There was a time not too long ago when “non-dairy creamer” in those little plastic cups was the only milk alternative there was. (Interestingly, many of those coffee creamer products actually contain ingredients derived from milk!) Today though, store shelves are brimming with milk alternatives, many of which are great choices for people who are unwilling or unable to consume cows milk. One of the most underappreciated options is oat milk…which is loaded with health benefits and easy to make at home. This article from my team at UpWellness will shine some light on oat milk for you.
You may have noticed that plant-based alternatives to dairy milk have become quite popular lately. Oat milk is one of these dairy alternatives that is especially beneficial for those who are intolerant or have allergies. Oat milk contains zero lactose, zero soy, and zero nuts. It can also be made totally gluten-free if made with gluten-free oats.
Oat milk is loaded with nutrients
Oat milk is loaded with health-promoting fiber and the following nutrients.
- Vitamin B12
- Vitamin D
- Vitamin A
Amazing health benefits of oat milk
Not only does oat milk contain a plethora of nutrients and taste delicious, but it has numerous health benefits. Let’s explore some of these benefits now.
Oat milk may lower blood cholesterol
Oat milk contains beta-glucans which is a soluble fiber that is great for your heart. Once beta-glucans reach your gut they form a gel-like substance which easily binds to cholesterol and reduces its absorption. One cup of oat milk contains about 1.3 grams of beta-glucans. This helps reduce blood cholesterol levels and more importantly levels of LDL cholesterol which are linked to heart disease.
In one study, men who drank 3 cups of oat milk daily for five weeks had a 3% reduction in total blood cholesterol and a 5% reduction of LDL cholesterol.
In another study, it was found that consuming 3 grams of oat beta-glucans daily lowered LDL cholesterol by 5-7%.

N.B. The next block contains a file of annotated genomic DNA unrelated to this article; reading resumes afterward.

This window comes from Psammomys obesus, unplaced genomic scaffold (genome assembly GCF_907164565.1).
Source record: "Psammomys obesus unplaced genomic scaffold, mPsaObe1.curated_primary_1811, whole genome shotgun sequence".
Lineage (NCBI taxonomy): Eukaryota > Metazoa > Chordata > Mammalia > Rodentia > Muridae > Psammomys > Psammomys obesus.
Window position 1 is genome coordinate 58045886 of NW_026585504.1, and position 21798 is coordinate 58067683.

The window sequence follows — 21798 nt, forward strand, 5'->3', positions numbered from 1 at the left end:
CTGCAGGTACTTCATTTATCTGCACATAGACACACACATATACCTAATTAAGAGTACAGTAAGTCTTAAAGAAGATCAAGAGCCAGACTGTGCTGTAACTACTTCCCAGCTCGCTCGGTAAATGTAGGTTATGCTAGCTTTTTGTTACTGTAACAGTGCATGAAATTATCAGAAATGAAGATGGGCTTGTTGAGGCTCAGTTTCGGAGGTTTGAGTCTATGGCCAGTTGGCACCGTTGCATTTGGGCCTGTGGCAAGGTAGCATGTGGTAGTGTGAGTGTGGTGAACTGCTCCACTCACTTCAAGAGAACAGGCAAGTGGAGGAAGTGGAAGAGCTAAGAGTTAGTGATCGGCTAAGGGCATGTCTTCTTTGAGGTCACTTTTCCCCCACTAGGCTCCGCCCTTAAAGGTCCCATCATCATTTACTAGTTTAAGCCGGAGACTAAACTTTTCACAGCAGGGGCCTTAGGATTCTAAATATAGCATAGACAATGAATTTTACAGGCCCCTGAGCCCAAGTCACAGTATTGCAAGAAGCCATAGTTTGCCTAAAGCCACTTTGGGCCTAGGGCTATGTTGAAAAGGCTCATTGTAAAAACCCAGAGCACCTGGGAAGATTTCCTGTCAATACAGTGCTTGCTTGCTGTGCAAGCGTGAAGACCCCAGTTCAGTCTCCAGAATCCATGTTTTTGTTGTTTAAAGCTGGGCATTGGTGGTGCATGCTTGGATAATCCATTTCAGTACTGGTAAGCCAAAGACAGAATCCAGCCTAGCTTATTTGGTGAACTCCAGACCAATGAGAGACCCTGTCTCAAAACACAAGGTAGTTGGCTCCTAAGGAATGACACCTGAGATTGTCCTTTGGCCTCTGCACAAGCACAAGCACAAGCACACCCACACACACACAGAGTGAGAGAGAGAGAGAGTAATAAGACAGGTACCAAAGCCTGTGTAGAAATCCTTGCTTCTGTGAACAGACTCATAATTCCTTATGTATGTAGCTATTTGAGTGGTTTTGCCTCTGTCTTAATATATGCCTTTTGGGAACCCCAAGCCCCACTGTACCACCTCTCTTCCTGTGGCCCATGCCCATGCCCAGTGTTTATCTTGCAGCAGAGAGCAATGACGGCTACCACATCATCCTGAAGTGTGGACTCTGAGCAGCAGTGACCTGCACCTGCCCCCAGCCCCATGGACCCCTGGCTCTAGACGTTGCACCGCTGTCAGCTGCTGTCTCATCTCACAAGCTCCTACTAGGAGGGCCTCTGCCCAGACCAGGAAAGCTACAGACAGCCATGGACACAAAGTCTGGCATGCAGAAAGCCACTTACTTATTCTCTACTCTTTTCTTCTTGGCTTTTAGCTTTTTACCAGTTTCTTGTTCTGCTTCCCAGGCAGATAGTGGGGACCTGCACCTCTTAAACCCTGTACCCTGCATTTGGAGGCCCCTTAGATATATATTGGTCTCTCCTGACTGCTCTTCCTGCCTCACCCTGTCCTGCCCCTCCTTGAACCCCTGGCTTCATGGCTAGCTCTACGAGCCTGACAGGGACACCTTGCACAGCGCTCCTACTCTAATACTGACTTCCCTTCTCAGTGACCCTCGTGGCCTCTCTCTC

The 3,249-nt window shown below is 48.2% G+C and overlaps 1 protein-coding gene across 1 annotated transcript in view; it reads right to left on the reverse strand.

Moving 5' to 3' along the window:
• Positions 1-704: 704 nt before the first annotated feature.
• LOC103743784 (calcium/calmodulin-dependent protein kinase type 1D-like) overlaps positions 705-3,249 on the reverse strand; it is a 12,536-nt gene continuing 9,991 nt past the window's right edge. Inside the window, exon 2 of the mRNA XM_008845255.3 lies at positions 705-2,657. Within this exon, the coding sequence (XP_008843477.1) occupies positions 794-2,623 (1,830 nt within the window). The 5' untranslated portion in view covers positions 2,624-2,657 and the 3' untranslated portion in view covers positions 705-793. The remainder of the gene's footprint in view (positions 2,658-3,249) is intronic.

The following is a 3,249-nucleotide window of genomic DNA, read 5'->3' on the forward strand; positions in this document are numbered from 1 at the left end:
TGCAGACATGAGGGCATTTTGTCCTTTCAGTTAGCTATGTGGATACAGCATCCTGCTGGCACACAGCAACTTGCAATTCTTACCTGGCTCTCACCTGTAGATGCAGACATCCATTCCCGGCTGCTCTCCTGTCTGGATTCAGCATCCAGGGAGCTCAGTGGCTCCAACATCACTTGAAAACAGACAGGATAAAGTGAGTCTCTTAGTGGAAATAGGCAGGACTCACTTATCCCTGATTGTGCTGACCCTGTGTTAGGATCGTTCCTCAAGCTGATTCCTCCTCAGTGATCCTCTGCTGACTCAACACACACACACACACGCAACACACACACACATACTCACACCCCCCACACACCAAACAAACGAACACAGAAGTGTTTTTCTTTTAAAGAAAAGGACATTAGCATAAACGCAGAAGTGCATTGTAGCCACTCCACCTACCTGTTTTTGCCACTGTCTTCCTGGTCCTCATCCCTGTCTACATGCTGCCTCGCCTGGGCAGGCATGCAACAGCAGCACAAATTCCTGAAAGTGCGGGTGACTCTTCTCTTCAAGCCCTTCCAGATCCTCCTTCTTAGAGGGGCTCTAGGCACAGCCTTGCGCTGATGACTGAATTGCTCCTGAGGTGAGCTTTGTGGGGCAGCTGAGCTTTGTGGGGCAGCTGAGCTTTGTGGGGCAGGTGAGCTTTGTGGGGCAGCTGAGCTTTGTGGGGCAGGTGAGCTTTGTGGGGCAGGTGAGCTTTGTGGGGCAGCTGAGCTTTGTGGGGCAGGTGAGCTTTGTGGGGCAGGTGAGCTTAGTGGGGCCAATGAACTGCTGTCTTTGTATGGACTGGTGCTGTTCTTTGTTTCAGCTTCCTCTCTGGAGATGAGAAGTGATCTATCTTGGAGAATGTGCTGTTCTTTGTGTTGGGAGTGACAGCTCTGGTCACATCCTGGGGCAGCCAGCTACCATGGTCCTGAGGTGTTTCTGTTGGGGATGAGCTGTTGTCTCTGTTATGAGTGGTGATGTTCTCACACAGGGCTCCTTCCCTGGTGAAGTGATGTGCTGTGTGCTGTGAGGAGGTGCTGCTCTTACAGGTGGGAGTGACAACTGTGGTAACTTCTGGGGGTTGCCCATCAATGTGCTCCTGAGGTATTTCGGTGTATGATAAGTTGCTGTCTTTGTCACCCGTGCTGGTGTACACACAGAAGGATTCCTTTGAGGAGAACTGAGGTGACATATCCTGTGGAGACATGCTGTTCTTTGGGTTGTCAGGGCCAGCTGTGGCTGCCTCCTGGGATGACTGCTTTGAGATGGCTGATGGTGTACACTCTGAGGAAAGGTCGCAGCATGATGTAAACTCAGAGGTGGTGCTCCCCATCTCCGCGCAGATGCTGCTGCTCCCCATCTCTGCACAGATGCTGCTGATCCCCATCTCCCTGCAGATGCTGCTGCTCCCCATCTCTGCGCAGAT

Oat milk can improve bone health
Because oat milk is generally fortified with vitamin D and calcium, it can help improve bone strength. Calcium is the primary mineral used to form strong and healthy bones and a lack of it in your diet may result in bones becoming hollow and more prone to fracture.
Having enough vitamin D is necessary for the absorption of calcium from the digestive tract. If you do not have enough vitamin D, it can reduce the amount of calcium that you get which also increases weakening and the risk of fractures.
Making your own oat milk
If you don’t want to purchase commercial oat milk, you can easily make it at home. Making your own oat milk allows you to have control over the ingredients and avoid any additive or thickeners that may be added to commercial brands. In addition, you can make it 100% gluten-free by using gluten-free oats. The one downside to homemade oat milk is that it won’t necessarily contain the added vitamins that commercial products do.
To make oat milk, simply blend one cup of rolled or steel cut oats with three cups of filtered water. Pour the mixture over a cheesecloth to strain out the milk. Store in a glass bottle for up to five days in the fridge. If you want to enhance the flavor, add ¼ teaspoon of sea salt and a teaspoon of vanilla or cinnamon extract. You can also add a little raw honey or a few dates to lightly sweeten the milk.
Cautions when using commercial oat milk
If you choose to purchase your oat milk from the store, beware of brands that contain an excessive amount of added sugar. Stay clear of flavored varieties to avoid high sugar. While oat milk is safe for babies and children, it is not a suitable alternative to breast milk or cow’s milk because it lacks necessary nutrients.
-The UpWellness Team